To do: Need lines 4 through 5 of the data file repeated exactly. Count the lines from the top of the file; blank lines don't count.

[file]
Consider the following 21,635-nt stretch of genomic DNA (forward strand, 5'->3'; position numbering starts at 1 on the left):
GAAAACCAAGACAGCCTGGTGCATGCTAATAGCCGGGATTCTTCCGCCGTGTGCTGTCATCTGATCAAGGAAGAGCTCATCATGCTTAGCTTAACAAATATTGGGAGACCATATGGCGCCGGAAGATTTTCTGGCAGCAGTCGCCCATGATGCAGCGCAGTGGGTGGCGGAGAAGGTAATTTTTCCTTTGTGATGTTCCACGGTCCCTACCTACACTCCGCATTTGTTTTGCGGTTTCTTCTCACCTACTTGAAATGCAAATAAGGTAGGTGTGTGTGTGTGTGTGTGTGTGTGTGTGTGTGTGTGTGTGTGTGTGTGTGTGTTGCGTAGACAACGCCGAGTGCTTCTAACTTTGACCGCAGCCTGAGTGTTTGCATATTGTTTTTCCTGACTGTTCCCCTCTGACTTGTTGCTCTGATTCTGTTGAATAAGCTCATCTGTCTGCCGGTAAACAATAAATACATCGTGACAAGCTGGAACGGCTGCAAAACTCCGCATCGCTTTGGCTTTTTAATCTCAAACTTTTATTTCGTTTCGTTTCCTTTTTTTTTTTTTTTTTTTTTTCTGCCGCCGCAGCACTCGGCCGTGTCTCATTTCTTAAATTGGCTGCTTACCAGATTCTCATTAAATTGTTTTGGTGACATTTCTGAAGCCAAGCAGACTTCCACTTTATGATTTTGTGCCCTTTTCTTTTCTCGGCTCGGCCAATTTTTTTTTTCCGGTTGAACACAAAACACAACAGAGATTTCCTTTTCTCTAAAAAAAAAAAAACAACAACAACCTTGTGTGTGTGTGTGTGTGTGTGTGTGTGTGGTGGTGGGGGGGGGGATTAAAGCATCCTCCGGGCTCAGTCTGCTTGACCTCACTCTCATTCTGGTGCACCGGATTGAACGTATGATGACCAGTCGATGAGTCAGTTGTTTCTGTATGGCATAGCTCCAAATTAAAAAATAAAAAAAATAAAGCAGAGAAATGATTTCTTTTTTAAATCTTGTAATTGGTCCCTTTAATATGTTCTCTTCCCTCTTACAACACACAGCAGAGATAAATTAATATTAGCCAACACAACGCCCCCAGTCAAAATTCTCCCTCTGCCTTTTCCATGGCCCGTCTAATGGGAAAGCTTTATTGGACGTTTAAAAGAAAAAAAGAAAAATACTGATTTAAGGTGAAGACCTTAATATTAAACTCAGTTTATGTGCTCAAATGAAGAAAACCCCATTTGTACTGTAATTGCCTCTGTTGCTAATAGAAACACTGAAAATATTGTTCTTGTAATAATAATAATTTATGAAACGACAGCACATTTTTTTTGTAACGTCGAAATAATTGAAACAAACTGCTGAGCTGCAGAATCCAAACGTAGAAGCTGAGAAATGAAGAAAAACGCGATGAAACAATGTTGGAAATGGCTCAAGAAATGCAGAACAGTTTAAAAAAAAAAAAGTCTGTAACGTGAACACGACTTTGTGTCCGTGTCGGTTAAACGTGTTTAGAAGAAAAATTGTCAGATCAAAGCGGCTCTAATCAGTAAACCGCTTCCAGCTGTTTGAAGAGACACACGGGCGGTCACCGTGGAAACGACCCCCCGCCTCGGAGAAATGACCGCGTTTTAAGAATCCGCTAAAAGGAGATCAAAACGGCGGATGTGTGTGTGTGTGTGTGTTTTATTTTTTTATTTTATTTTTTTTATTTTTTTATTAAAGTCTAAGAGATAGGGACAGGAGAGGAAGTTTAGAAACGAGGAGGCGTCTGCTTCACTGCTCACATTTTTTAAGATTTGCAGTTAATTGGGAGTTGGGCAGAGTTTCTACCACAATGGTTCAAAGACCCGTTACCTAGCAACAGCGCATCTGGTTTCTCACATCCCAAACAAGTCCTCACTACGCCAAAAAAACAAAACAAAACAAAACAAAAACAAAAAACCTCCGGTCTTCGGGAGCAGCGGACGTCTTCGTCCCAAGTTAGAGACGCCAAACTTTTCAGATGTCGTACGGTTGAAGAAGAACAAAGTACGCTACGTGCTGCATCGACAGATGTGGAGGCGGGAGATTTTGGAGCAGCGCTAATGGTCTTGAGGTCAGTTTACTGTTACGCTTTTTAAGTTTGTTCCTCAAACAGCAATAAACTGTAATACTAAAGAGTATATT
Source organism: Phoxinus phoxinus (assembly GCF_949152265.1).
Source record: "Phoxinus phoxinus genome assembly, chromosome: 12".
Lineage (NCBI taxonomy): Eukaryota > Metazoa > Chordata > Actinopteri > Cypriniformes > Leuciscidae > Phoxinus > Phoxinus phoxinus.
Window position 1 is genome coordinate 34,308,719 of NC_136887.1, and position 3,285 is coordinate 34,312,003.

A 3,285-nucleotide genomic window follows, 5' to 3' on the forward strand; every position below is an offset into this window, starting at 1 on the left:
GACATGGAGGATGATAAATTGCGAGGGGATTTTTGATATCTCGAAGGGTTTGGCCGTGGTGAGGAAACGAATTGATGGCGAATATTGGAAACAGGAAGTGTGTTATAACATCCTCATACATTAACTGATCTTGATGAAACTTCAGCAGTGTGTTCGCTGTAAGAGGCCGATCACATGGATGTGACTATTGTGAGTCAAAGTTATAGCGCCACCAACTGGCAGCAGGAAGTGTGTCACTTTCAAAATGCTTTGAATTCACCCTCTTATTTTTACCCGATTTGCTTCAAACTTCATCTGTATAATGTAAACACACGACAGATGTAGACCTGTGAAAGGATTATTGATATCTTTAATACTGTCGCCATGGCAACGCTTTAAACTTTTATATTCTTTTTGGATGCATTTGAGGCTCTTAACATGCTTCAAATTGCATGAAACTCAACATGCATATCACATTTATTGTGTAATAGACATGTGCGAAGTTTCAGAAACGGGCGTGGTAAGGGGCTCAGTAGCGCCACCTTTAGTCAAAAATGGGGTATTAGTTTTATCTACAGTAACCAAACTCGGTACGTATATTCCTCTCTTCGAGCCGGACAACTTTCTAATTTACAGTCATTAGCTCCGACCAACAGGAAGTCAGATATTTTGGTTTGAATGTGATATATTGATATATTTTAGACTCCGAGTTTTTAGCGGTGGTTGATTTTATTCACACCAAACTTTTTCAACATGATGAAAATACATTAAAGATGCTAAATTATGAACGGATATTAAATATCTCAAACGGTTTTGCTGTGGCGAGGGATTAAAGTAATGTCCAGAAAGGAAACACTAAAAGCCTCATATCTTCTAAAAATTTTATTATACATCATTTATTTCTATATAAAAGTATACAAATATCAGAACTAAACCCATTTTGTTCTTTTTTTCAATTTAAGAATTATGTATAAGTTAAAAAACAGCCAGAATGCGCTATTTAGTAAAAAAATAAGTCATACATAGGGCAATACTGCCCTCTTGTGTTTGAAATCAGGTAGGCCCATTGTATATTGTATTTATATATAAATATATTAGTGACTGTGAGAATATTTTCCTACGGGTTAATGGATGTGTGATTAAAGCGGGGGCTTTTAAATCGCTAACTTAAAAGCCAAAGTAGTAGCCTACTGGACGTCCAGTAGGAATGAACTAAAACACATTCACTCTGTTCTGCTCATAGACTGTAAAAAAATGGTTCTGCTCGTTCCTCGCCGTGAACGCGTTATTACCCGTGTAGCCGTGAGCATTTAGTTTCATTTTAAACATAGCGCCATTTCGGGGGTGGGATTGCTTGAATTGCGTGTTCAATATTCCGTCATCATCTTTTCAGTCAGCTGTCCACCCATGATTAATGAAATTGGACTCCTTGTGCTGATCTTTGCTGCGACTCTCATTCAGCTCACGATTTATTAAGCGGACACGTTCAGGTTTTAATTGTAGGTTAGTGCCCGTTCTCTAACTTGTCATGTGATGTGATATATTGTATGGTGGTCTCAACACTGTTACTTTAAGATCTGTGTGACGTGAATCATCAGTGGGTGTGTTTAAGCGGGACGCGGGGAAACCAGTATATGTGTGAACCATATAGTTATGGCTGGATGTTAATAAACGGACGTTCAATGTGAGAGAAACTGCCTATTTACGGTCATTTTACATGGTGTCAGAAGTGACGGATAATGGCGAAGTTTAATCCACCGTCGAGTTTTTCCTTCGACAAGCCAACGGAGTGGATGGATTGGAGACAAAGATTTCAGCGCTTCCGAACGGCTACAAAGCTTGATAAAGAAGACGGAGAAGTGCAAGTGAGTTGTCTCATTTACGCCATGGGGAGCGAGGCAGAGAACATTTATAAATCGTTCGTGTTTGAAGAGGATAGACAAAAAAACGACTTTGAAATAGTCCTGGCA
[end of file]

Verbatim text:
Source record: "Phoxinus phoxinus genome assembly, chromosome: 12".
Lineage (NCBI taxonomy): Eukaryota > Metazoa > Chordata > Actinopteri > Cypriniformes > Leuciscidae > Phoxinus > Phoxinus phoxinus.